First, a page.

Scottish Ales are more session ales. They tend to be more subtle as far as flavor is concerned and are considerably lower in alcohol than their big brother, Scotch Ale. They usually clock in anywhere from 2.5% to 5% ABV.

Scotch Ales, on the other hand, tend to be big, robust brews. The flavors are more aggressive and the ABV can be anywhere from 6.5% to 10%. 

Yet both styles share a similar baseline taste profile. Both are malty and tend toward the sweet end of the spectrum. Often notes of caramel and toffee are present in both. Scotch Ales sometimes add a roasted malt to the mix, giving it a fuller, richer, deeper, more complex flavor. Scotch Ales also can have a bit more of a hop  presence to balance out the sweetness.

This month we checked out a few Highland brews and found them quite guid.

PUNK IPA
BREW DOG BREWING

The Beer Facts: BREWERY: Brew Dog Brewing, Aberdeenshire, Scotland; STYLE: Scottish IPA; ABV: 5.6%; IBUs: 35; MALTS: Maris Otter Extra Pale Malt; HOPS: Chinook, Athanum, Amarillo, Cascade, Simcoe, Nelson Sauvin.

What the Brewer Says: "Welcome to a post Punk apocalyptic mother of an ale. A beer that spent its formative years Blitzkrieg Bopping around India and the sub-continent.This light, golden classic has been subverted with New World hops to create a devastating explosion of flavor. Steel yourself for Kalashnikov bursts of caramel, incendiary tropical fruit and an all-out riot of grapefruit, pineapple and lychee, before a spiky bitter finish. This is quintessential Empire with an anarchic twist. Turn up the volume. Pay the man. Embrace the punked up, pimped up Maharajah of Pale Ales. Nothing will ever be the same again."

Color: Cloudy, light honey

Pour: Better than decent, thick and white head

Aroma: Grass, a bit of pine.

Body: Medium

Taste: Unbalanced, more IPA than classic Scottish ale, resinous.

Overall Impression: Near "Can't Get Enough"

Comments: "A tasty beer; Classic IPA profile; Great session IPA; Tastes just like another one; Nice solid taste of citrus, grapefruit-y; Very nice beer - bit of cheat as it's an IPA, but it did come from Scotland, so that's fine with me."

NEWCASTLE-CALEDONIAN SCOTCH ALE
NEWCASTLE BREWING + CALEDONIAN BREWING
(LIMITED EDITION)


The Beer Facts: BREWERY: Newcastle Brewing, Tadcaster, UK and Caledonian Brewing, Edinburgh, Scotland; STYLE: Scotch Ale; ABV: 6.4%; IBUs: 40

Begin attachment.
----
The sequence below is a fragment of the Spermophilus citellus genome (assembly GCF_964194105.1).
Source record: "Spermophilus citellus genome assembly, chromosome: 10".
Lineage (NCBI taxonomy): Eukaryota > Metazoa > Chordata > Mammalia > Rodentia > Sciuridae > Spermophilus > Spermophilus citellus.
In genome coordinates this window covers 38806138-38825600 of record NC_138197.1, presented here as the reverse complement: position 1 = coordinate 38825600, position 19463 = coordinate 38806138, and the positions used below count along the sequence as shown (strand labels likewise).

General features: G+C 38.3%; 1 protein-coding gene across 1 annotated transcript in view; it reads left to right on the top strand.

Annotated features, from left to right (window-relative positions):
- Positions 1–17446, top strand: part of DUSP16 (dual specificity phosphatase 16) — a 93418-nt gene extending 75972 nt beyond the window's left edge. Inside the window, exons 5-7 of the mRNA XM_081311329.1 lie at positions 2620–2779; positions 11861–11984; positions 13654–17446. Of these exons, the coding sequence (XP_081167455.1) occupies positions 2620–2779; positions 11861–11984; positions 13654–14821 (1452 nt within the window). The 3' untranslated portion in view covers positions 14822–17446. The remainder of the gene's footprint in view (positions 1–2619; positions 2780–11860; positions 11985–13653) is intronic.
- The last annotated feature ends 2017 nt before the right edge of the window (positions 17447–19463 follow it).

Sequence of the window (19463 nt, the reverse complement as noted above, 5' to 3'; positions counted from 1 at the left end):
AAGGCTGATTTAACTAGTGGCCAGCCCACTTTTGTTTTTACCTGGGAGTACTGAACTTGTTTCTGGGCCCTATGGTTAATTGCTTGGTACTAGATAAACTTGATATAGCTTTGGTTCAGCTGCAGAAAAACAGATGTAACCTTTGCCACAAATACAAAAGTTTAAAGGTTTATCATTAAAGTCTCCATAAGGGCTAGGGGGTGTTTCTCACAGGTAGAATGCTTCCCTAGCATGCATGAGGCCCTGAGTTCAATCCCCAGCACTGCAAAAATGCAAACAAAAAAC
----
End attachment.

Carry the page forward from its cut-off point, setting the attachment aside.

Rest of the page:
What the Brewer Says: "Newcastle Scotch Ale is a well-balanced, malt-forward brew with a delightful velvety finish...Newcastle and Caledonian made a kick-ass beer that does not suck."
Color: Amber

Pour: Decent head

Aroma: UK yeast

Body: Medium

Taste: Malt, initial sweetness with notes of banana, cloves though not overpowering

Overall Impression: I Could Drink This

Comments: "Not a bad tasting beer; Nice taste; Leans toward the malt; Creamy aftertaste; For a malty beer, has a little bitterness toward the end; Has a Newcastle mouthfeel; Enjoyable; Got that hint of toffee going for it along with that bit of banana and clove."

SHIRE ALE
HOPSHIRE FARM AND BREWERY

 
The Beer Facts: BREWERY: Hopshire Farm and Brewery, Freeville, NY; STYLE: Scottish Ale ABV: 7.8%; IBUs: 30; MALTS: Flaked oats, Chocolate Malt, Dark Crystal, Amber.

What the Brewer Says: "A malty brown ale fermented with Scottish Edinburgh yeast. Flaked oats and six different barley malts...are used in this rich tasting ale. Lightly hopped to let out the sweetness of the malt. A fun beer to make and a fun beer to drink."

Color: Brown

Pour: Decent head

Aroma: Yeast typical of British Isle beers (bit of banana aroma)

Body: Between medium and full

Taste: Sweet / malt with notes of toffee

Overall Impression: I could drink that

Comments: "Creamy malt; Smooth; I like this; Similar in taste to Newcastle, but fuller body; A little sweet, but boy it's good; Water aftertaste; Funny, they refer to it as a Scottish ale but the ABV is up there in the Scotch ale range. Doesn't taste that big, though; A well-made beer; It's a sweetie."

McEWAN SCOTCH ALE
McEWAN BREWING






The Beer Facts: BREWERY: McEwan's, Edinburgh, Scotland; STYLE: Scotch Ale (export only); ABV: 8.0%;

What the Brewer Says: "McEwan's Scotch Ale has a lot of loyal followers, especially in North America, and its rebirth is a direct result of customer demand."

Color: Mahogany

Pour: Decent head

Aroma: Reminiscent of maple syrup

Body: Full